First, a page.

- Checksums = off : this is also a pure "overhead" and not a bottleneck, while since CRC32 is supported, generally you'll not hit any problem..
- Charset = latin1 : while most of interest is moving to UTF8, I'm continuing to test with "latin1" for the same reasons as UTF8 -vs- latin1 "overhead" which may hide you more important problems (while using UTF8 in 8.0 is giving you a direct gain -vs- any previous MySQL release, but I'm rather looking to point on problems than hide them)..
- DoubleWrite = off : this, however, is a big problem and a big bottleneck, but the fix was already developed by Sunny since 2 years now, we worked on this together, and I can confirm you you'll not see any TPS drop as soon as your storage is able to follow (as you "writing twice", e.g. x2 times more) -- but the code is still NOT part of 8.0 because "there is always something more important to do" ;-)) -- please feel free to urge Sunny to push re-designed DoubleWrite code to 8.0 asap !! (Sunny's twitter : @sunbains) -- while for my part I need to see "what is after" once the new code is delivered..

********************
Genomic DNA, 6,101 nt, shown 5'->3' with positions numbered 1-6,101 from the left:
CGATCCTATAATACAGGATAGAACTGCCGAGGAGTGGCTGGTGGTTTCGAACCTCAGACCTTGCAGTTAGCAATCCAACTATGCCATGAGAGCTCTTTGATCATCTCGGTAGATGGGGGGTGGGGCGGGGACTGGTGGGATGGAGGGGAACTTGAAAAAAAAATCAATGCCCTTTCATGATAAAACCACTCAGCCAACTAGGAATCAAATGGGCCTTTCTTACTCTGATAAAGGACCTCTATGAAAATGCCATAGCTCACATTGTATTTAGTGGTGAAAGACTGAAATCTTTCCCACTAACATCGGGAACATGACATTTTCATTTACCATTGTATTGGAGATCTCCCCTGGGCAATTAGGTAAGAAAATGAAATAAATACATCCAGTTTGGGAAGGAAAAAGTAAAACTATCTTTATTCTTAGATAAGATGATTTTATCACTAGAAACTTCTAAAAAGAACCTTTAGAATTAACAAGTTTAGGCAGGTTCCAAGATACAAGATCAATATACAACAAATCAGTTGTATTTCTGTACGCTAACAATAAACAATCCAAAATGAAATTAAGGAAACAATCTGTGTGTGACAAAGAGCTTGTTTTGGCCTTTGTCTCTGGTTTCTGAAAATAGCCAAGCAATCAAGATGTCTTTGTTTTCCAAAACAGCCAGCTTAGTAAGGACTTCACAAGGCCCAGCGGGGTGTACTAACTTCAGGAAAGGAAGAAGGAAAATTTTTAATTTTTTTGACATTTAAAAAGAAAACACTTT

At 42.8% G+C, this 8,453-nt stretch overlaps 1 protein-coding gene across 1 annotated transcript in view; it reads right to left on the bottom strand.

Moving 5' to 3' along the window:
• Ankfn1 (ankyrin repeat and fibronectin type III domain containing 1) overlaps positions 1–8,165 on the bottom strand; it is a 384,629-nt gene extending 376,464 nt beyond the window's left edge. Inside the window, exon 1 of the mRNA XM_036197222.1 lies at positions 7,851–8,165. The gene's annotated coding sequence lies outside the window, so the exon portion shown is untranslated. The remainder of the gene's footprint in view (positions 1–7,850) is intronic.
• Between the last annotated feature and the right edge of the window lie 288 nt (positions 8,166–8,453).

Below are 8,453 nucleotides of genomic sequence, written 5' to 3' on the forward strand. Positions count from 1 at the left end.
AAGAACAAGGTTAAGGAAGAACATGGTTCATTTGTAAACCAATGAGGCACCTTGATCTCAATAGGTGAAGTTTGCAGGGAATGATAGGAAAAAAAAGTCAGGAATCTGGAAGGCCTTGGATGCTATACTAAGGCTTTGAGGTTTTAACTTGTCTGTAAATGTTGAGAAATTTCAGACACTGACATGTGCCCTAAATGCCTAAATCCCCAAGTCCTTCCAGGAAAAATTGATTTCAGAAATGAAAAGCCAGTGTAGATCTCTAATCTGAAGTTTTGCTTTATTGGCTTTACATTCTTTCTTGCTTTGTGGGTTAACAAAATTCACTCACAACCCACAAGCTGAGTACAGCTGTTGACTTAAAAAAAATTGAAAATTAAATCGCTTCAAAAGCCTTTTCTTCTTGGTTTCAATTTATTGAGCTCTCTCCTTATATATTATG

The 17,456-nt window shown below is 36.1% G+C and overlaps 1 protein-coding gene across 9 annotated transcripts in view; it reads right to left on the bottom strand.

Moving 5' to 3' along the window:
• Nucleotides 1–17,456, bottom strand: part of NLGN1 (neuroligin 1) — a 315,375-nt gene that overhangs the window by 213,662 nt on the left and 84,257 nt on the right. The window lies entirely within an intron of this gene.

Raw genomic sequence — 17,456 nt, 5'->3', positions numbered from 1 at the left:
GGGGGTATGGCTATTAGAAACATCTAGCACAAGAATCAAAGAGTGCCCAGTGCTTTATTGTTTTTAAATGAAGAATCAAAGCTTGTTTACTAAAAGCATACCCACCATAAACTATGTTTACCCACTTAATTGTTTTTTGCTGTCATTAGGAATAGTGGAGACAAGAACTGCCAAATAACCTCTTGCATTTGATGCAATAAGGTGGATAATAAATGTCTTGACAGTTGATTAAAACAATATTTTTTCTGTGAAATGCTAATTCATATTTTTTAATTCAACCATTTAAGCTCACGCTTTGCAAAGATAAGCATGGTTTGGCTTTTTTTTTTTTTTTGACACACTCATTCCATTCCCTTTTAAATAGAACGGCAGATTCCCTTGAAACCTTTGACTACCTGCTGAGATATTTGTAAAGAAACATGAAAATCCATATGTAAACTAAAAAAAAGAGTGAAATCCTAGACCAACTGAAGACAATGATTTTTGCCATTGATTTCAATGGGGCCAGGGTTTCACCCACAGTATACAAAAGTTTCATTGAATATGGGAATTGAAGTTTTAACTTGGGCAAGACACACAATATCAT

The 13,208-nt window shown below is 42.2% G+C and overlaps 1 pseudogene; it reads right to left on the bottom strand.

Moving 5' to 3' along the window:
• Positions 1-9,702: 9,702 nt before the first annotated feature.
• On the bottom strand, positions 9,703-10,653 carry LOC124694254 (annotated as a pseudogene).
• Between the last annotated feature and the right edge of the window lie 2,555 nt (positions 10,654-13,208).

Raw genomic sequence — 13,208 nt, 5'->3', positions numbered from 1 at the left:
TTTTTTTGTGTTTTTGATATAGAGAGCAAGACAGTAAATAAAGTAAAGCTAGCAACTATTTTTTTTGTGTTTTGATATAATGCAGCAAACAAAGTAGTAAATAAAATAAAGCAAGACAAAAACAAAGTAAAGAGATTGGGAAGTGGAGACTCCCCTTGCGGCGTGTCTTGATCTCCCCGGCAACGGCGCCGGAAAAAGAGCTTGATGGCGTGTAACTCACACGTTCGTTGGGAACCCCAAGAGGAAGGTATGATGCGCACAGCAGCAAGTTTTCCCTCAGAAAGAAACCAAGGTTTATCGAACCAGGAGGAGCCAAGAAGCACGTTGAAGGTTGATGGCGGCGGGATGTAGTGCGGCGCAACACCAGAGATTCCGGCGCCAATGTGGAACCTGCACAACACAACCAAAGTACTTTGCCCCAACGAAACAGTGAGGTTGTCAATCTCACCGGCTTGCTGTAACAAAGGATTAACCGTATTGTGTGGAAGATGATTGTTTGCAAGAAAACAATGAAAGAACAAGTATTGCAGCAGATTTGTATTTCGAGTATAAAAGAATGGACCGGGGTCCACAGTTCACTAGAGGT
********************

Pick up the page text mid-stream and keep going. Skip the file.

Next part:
- Binlog = off : this is another big problem, and on the same time both bottleneck and overhead.. -- but this one rather need a very particular attention, so I'll skip it here to say you more later..
The full list of all config options you may always find at the end of the article, while here are the final results :
Sysbench OLTP_RW 10Mx8-tables TPS
- over 45K TPS with MySQL 8.0 !
- around 35K TPS with MySQL 5.7 -- interesting that similar result was obtained in the past with 5.7 on 4S 72cores-HT Broadwell server, and now 2S Skylake 48cores-HT is just enough to get the same ;-))
- NOTE : and we're still far from the max possible TPS to get from this HW ! => work in progress..
Sysbench Update-NoKey TPS
- near 250K TPS with MySQL 8.0 !
- and indeed, there was a huge performance drop in 5.7 comparing to 5.6
- extremely happy to see this fixed finally with 8.0 ;-))
- (and no idea what to advice to MariaDB who just adopted InnoDB from 5.7)...